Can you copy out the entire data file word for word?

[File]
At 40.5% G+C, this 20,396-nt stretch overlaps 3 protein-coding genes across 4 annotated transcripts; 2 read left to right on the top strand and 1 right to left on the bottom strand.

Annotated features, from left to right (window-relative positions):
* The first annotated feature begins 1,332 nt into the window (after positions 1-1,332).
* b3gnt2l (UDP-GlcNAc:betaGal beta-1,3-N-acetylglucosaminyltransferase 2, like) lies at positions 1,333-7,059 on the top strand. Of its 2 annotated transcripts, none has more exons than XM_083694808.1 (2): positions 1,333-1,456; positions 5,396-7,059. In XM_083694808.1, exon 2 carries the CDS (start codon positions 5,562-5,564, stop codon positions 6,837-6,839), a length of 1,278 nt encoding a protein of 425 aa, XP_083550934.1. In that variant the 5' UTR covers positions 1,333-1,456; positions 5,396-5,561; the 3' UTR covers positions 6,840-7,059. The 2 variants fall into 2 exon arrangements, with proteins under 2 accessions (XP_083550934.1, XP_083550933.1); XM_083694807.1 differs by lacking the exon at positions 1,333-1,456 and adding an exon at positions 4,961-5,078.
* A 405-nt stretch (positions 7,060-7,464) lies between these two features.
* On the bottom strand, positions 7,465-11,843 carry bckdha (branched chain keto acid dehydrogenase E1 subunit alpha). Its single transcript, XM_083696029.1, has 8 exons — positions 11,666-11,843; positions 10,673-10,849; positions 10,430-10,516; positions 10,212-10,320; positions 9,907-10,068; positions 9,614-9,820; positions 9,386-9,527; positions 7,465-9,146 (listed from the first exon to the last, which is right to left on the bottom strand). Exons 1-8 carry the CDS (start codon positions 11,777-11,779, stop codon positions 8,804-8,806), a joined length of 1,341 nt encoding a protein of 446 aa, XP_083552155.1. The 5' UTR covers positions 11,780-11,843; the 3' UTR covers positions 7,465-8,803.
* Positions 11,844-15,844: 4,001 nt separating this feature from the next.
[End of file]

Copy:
At 40.5% G+C, this 20,396-nt stretch overlaps 3 protein-coding genes across 4 annotated transcripts; 2 read left to right on the top strand and 1 right to left on the bottom strand.

Annotated features, from left to right (window-relative positions):
* The first annotated feature begins 1,332 nt into the window (after positions 1-1,332).
* b3gnt2l (UDP-GlcNAc:betaGal beta-1,3-N-acetylglucosaminyltransferase 2, like) lies at positions 1,333-7,059 on the top strand. Of its 2 annotated transcripts, none has more exons than XM_083694808.1 (2): positions 1,333-1,456; positions 5,396-7,059. In XM_083694808.1, exon 2 carries the CDS (start codon positions 5,562-5,564, stop codon positions 6,837-6,839), a length of 1,278 nt encoding a protein of 425 aa, XP_083550934.1. In that variant the 5' UTR covers positions 1,333-1,456; positions 5,396-5,561; the 3' UTR covers positions 6,840-7,059. The 2 variants fall into 2 exon arrangements, with proteins under 2 accessions (XP_083550934.1, XP_083550933.1); XM_083694807.1 differs by lacking the exon at positions 1,333-1,456 and adding an exon at positions 4,961-5,078.
* A 405-nt stretch (positions 7,060-7,464) lies between these two features.
* On the bottom strand, positions 7,465-11,843 carry bckdha (branched chain keto acid dehydrogenase E1 subunit alpha). Its single transcript, XM_083696029.1, has 8 exons — positions 11,666-11,843; positions 10,673-10,849; positions 10,430-10,516; positions 10,212-10,320; positions 9,907-10,068; positions 9,614-9,820; positions 9,386-9,527; positions 7,465-9,146 (listed from the first exon to the last, which is right to left on the bottom strand). Exons 1-8 carry the CDS (start codon positions 11,777-11,779, stop codon positions 8,804-8,806), a joined length of 1,341 nt encoding a protein of 446 aa, XP_083552155.1. The 5' UTR covers positions 11,780-11,843; the 3' UTR covers positions 7,465-8,803.
* Positions 11,844-15,844: 4,001 nt separating this feature from the next.